After Ingrid Lyne went on a date with John Robert Charlton in April 2016, her body parts were found wrapped in garbage bags in three different locations in Seattle. Charlton was sentenced Friday to more than 27 years in prison for killing Lyne, a woman he’d met online.
Ingrid Lyne’s greatest joy in life was being a mother to her three young daughters.
A healer and a humanitarian, Lyne “lived life large, even though she was petite,” King County Superior Court Judge Julie Spector said of the 40-year-old nurse who was strangled and dismembered in a bathtub with a pruning saw in April 2016.
Spector read more than two dozen letters sent to her by Lyne’s relatives, friends, colleagues and neighbors, describing a spirited and funny woman who loved her job at Swedish Medical Center. Through their stories, “I feel like I’ve come to know her in some small way,” Spector said.
Addressing Lyne’s killer, John Robert Charlton, Spector told him Friday she would lock him up for life if she could. Instead, she sentenced Charlton to 27 ¾ years in prison, the harshest sentence she could hand down under the state’s sentencing guidelines.
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“What you did was vicious and cruel beyond anyone’s belief,” the judge said, adding Charlton’s crime was made worse by what he did to Lyne’s body after she was killed, dismembering her and disposing of her remains at different locations throughout Seattle’s Central District.
Some of Lyne’s remains have never been found.
The only good thing Charlton, 39, did was plead guilty to premeditated first-degree murder, thereby sparing Lyne’s family and the rest of the community from having to see such “a shocking and outrageous case” go before a jury, Spector said.
Lyne’s ex-husband, Phil Lyne, said Charlton stole his co-parent and sounding board and his daughters’ devoted and compassionate mother.
“There will be no more motherly advice from Ingrid,” no more July Fourth holidays in Bigfork, Montana, no more trips to the beach or Thursday-night dinners at a steakhouse, he said. His children’s children will never have a maternal grandmother.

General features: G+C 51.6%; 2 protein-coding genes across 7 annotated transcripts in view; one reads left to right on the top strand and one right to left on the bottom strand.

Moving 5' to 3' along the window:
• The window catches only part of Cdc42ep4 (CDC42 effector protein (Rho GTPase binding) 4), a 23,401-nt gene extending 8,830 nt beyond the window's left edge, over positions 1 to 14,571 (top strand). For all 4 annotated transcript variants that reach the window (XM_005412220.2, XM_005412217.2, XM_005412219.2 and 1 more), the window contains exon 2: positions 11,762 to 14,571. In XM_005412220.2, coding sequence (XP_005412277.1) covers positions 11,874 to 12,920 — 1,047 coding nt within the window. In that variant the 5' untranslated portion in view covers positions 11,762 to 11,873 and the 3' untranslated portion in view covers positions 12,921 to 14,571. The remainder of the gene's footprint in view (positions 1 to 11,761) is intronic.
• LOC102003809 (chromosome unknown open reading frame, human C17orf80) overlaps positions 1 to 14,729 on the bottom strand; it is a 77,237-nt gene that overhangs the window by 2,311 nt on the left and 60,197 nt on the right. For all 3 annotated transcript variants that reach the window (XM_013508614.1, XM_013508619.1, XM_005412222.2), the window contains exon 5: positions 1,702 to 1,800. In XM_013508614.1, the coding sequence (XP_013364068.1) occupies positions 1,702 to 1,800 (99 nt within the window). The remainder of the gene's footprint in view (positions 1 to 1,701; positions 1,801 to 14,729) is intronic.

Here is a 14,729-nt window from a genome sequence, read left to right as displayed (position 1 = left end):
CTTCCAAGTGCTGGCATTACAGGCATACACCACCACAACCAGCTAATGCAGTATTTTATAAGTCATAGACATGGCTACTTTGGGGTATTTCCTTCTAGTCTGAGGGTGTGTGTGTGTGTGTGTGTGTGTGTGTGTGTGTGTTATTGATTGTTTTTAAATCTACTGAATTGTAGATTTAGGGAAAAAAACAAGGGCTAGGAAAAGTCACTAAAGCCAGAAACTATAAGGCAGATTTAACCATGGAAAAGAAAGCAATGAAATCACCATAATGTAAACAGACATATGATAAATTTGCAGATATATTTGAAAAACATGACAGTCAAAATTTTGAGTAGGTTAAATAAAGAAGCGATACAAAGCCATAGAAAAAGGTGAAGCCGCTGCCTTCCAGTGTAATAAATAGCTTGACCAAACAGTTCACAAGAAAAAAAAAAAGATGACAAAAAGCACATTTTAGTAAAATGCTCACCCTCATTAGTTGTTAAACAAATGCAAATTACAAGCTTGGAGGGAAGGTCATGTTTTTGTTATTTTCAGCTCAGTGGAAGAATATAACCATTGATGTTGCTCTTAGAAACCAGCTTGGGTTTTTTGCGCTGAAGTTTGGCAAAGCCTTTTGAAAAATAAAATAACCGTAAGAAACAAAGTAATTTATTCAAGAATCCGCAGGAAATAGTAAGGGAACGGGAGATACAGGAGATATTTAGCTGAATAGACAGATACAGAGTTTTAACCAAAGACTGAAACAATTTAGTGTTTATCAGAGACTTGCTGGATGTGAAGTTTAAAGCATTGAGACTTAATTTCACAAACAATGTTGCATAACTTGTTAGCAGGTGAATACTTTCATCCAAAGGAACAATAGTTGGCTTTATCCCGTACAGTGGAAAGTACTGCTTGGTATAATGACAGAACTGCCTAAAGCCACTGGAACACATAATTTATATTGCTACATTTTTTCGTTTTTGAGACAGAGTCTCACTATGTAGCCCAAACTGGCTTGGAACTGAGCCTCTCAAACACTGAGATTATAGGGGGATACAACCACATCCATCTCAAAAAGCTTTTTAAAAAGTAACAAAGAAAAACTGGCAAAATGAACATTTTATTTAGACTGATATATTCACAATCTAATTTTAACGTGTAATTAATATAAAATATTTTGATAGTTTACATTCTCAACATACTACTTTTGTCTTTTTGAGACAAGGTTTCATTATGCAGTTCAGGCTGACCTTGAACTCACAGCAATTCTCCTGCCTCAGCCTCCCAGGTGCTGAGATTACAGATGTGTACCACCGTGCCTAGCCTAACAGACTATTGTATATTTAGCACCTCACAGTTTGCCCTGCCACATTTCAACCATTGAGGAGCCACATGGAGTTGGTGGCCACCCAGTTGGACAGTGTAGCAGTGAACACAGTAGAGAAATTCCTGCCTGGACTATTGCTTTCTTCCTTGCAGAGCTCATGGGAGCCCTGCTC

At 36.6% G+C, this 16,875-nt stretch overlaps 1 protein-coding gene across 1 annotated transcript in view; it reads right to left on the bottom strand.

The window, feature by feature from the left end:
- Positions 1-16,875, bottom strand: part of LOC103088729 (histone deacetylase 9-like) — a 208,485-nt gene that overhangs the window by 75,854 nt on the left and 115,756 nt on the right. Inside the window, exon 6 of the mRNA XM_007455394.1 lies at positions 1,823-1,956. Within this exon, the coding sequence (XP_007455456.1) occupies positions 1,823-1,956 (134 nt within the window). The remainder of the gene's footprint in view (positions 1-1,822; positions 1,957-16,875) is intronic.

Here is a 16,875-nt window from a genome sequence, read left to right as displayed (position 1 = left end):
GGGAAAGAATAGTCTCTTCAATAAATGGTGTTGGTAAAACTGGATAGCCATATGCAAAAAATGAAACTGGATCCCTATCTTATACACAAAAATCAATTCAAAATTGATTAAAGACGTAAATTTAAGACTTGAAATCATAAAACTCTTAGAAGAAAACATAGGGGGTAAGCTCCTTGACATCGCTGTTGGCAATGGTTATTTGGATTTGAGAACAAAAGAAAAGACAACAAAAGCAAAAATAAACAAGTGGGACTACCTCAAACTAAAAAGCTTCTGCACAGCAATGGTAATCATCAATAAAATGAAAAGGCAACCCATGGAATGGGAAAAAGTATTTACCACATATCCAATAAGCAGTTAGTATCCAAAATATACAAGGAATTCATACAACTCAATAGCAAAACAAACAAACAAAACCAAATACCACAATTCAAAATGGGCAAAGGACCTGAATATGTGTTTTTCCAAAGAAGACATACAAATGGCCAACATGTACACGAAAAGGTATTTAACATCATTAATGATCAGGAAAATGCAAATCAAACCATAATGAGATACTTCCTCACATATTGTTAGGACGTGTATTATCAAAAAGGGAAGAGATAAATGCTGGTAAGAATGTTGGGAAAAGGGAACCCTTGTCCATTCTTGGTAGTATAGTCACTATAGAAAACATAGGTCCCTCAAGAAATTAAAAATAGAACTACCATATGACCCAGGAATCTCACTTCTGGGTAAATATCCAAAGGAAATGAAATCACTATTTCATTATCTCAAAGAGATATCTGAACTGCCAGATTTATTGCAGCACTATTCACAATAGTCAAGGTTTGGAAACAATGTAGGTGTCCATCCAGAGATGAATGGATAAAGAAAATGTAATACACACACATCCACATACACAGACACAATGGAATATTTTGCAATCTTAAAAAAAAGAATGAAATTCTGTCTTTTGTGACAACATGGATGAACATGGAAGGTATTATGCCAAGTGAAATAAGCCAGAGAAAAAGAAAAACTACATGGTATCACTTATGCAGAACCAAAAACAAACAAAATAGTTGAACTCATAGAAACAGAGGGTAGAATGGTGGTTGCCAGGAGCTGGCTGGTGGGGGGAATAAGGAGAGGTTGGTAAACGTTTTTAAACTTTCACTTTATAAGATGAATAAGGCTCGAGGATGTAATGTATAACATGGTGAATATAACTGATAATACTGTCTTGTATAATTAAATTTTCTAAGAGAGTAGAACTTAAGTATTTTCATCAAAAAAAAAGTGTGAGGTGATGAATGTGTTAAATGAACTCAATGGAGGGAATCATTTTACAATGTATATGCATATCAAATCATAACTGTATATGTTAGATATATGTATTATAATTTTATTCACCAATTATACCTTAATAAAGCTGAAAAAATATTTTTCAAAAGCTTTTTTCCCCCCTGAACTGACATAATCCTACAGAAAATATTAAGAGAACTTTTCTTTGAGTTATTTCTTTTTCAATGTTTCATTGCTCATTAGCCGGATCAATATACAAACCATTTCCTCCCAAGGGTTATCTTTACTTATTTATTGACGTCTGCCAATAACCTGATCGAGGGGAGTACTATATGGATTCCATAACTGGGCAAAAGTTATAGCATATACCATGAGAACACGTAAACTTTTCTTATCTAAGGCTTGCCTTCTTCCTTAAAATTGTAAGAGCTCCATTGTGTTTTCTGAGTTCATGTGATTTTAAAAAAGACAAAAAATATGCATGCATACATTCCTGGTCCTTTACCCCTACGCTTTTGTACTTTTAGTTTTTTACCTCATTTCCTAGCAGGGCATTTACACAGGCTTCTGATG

“Our daughters continue to thrive but they miss their mother every day,” Lyne said of his girls, Noelle, Brooke and Reese, who were 10, 8 and 6 when their mother was killed.
Friend Nancy Sivitilli said there were no words to describe “the horror everyone felt” after learning of Lyne’s death.
“Ingrid wasn’t just murdered. Her body was brutally violated,” she said.
Sivitilli called Charlton a coward, saying he ran and tried to hide, then claimed he was too drunk to remember what he did.
“No one believes that story,” she said. “You ripped a beautiful person, a vibrant mother, from her daughters … You took her from friends who loved her like a sister.”
Anna Samuel, one of Charlton’s defense attorneys, said she hopes her client’s guilty plea and prison sentence provides Lyne’s loved ones with a sense of closure and perhaps some peace. She noted Charlton’s parents were present in court to support their son and out of respect for “the horror and the pain her (Lyne’s) family is going through.”
Charlton spoke briefly: “I agree there are no words that can alleviate the pain I’ve caused. For that, I’m truly sorry.”
News of Lyne’s death horrified the city, as her body parts were discovered over the course of several spring days in 2016. A vigil was held for Lyne near her Renton home soon after she was killed.
According to court records:
Charlton and Lyne, who met online and had dated for about a month, had planned to attend a Seattle Mariners game together on April 8, 2016. After the game, they went to a bar — where Charlton got drunk — then returned to Lyne’s house in Renton.
Police say Charlton told detectives he woke the next morning on a sidewalk in downtown Seattle, which is where detectives later found Lyne’s 2015 Toyota Highlander — a vehicle Charlton also pleaded guilty to stealing.
The following morning, Phil Lyne arrived at her house to drop off their daughters but Lyne wasn’t there, so he called her mother, Jorga Bass. Together, they went inside and found Lyne’s wallet, cellphone and other personal belongings.
Bass, who shared a phone account with her daughter, noted numerous calls to and from a phone number with a Montana area code later traced to Charlton. She exchanged a few texts with Charlton, explained Lyne was missing and that the family had called 911.
That afternoon, a man living near 21st Avenue and East Pine Street discovered human remains in his recently emptied recycling bin and notified Seattle police. Detectives determined the remains were Lyne’s, court records say.
Charlton, who was arrested April 11, 2016, told detectives he was homeless, had a drinking problem and was “not a normal person,” according to the charging documents.